A new report from the California Policy Center has revealed that “income inequality” experts at the Univeristy of California at Berkeley earn more than $300,000 a year, placing them in the top 2% of all American earners.
Marc Joffe, the author of the report, contends that Berkeley economists who are interested in lessening compensation inequities should consider taking a pay cut so that lower ranking university employees can receive raises.
“If UC Berkeley economists are really opposed to income inequality and are concerned about low-paid workers, they might consider sharing some of their compensation with the teaching assistants, graders, readers and administrative staff at the bottom of Cal’s income distribution,” Joffe argues.
Many have argued that academics believe that their compensation isn’t reflective of the value that they add to society. Likewise, they often believe that private sector executives are compensated far more than the value that they add to society. “I think there is an issue of jealousy that academics have toward business people. They think CEOs don’t need to make as much,” Joffe said, arguing that some academics believe their work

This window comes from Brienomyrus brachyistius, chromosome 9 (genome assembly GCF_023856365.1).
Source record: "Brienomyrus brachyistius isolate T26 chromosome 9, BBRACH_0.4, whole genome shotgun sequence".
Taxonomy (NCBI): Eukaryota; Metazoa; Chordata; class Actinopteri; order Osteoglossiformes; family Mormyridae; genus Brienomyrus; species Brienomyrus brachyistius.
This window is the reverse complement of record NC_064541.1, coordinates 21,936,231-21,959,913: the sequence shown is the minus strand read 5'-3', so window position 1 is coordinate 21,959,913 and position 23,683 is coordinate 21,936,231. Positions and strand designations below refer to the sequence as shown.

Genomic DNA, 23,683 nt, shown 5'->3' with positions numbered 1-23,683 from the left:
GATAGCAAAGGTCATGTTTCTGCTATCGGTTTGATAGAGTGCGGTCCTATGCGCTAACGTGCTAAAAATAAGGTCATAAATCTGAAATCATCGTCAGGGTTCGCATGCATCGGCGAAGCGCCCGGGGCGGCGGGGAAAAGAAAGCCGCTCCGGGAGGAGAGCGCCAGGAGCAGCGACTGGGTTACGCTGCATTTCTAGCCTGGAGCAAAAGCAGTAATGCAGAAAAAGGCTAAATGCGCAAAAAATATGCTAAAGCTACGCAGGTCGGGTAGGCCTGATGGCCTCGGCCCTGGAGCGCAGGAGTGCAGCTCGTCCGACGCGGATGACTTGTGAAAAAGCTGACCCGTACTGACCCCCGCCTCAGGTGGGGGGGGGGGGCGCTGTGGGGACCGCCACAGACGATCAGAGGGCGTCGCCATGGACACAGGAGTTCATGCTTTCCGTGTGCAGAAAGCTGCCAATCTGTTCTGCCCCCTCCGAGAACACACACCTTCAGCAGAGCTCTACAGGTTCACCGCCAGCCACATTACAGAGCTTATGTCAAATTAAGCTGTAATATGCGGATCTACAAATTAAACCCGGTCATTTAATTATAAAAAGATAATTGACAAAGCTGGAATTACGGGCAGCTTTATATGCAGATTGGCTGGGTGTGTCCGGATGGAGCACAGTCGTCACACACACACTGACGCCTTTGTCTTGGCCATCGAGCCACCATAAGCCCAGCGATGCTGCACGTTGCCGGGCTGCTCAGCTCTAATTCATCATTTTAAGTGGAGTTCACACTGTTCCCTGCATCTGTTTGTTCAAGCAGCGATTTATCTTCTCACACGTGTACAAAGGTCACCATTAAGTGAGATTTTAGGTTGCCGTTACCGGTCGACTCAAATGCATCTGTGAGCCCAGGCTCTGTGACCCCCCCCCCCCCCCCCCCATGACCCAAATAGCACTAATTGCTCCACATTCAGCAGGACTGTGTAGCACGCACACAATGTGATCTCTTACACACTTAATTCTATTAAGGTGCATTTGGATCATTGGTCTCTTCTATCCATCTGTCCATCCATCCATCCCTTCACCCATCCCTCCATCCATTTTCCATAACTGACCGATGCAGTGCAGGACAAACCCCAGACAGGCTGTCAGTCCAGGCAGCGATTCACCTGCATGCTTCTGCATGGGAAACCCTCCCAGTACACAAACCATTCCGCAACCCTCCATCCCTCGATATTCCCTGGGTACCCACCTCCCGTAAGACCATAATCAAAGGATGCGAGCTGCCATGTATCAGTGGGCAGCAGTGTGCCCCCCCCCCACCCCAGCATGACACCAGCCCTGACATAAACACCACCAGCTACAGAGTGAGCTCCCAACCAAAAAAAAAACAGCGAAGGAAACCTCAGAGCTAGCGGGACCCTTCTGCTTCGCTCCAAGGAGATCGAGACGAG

Among the “income inequality” experts at Berkeley is Robert Reich, the former Secretary of Labor under President Bill Clinton. According to the report, Reich makes more than $250,000 for his contributions as a member of the Berkeley faculty. Despite his Berkeley compensation alone making him one of the wealthiest of Americans, “Reich’s salary was likely not his only source of income in 2014,” the report adds. “Reich makes himself available to give paid speeches through a number of speaking bureaus, charging a fee estimated at $40,000 per talk. He is also likely to receive some income from his books, movies, and pensions from previous employers.”